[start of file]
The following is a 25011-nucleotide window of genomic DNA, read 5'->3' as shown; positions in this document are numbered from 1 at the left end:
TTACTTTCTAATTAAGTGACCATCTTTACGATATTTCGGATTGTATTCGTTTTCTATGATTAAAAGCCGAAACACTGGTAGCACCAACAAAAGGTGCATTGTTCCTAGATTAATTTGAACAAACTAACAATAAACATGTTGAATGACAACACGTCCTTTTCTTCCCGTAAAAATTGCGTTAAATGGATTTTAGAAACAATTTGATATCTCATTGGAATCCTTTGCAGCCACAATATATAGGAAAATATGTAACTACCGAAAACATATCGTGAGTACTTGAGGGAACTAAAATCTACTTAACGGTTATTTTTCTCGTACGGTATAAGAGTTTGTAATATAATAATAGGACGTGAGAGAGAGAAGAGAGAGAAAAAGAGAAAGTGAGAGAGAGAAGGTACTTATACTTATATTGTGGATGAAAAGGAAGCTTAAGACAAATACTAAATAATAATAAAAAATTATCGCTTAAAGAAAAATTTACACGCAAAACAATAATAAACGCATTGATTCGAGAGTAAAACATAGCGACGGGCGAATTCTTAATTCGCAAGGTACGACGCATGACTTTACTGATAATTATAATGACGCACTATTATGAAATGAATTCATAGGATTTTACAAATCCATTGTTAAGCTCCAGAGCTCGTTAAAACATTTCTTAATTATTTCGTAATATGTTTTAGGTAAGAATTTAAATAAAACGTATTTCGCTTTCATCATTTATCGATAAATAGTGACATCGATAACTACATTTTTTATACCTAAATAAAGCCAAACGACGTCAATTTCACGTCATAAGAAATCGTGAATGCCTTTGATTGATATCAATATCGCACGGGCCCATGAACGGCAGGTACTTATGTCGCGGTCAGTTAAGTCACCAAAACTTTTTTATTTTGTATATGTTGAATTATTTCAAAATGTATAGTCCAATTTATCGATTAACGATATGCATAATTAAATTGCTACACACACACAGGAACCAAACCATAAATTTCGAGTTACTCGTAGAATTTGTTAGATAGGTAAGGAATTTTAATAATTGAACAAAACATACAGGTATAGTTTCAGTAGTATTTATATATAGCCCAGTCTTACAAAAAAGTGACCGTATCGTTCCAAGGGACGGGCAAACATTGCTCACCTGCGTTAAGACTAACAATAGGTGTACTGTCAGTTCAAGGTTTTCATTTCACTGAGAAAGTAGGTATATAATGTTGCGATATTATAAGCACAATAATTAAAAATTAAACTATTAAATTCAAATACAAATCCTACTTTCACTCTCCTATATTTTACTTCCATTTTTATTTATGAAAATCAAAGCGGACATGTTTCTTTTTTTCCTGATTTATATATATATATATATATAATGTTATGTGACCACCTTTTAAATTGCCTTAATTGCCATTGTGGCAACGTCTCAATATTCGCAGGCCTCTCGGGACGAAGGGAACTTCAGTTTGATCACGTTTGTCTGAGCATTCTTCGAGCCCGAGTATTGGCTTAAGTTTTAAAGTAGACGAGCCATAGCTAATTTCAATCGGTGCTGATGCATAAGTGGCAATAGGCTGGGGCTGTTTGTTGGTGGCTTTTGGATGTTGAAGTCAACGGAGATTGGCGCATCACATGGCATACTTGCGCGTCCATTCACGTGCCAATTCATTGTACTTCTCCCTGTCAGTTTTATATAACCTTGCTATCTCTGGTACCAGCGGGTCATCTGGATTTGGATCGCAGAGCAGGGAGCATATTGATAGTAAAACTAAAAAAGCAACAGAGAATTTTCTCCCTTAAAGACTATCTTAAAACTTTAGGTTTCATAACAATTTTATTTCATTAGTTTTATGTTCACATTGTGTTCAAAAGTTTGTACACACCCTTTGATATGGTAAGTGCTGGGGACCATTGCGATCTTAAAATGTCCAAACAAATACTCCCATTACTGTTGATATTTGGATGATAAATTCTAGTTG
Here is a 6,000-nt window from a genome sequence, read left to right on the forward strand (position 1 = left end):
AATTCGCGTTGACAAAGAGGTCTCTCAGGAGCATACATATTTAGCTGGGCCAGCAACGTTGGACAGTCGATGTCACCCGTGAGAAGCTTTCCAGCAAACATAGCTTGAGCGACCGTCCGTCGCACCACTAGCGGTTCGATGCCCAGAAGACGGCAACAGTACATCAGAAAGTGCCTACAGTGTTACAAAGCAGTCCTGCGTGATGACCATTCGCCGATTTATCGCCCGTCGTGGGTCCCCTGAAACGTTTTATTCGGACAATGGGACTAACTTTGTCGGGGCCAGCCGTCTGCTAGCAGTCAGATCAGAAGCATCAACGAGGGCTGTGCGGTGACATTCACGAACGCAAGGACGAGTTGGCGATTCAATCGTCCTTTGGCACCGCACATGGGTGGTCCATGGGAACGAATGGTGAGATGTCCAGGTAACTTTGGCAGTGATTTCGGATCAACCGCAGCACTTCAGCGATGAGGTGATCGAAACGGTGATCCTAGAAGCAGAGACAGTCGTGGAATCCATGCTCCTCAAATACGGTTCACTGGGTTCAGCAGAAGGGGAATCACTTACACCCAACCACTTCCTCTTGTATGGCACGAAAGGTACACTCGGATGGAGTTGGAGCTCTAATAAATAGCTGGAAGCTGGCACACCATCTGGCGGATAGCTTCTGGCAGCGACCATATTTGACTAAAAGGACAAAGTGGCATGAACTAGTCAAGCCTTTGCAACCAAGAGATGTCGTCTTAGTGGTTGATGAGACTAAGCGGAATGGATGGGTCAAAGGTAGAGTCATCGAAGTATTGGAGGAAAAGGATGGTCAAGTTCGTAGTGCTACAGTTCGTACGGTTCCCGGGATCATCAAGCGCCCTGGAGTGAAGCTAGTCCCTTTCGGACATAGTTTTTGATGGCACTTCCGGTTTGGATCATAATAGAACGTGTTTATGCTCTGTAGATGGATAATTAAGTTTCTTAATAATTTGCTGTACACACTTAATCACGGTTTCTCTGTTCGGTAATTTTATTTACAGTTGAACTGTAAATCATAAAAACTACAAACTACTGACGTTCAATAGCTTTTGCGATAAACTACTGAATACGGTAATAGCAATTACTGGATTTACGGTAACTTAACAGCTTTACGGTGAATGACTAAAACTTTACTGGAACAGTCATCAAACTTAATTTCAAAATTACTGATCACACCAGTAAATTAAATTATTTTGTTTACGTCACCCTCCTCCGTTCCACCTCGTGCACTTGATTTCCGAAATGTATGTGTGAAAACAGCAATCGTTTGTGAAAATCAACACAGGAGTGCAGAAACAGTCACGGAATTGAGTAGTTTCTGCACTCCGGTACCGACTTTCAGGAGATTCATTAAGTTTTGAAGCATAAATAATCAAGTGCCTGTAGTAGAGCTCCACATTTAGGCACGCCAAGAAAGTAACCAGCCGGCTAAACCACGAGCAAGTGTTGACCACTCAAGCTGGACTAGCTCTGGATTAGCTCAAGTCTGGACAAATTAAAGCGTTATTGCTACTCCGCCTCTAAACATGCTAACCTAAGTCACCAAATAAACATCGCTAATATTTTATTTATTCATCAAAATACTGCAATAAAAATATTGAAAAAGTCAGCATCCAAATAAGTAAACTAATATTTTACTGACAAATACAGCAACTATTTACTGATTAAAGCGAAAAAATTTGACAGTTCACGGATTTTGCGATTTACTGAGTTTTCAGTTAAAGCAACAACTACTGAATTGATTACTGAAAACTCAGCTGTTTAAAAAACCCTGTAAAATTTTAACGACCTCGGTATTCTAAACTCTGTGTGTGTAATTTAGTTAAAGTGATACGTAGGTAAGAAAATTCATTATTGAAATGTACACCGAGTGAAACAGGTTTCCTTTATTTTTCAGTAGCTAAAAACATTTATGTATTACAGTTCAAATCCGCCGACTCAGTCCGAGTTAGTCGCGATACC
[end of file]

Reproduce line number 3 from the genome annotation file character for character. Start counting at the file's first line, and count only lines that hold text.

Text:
Here is a 6,000-nt window from a genome sequence, read left to right on the forward strand (position 1 = left end):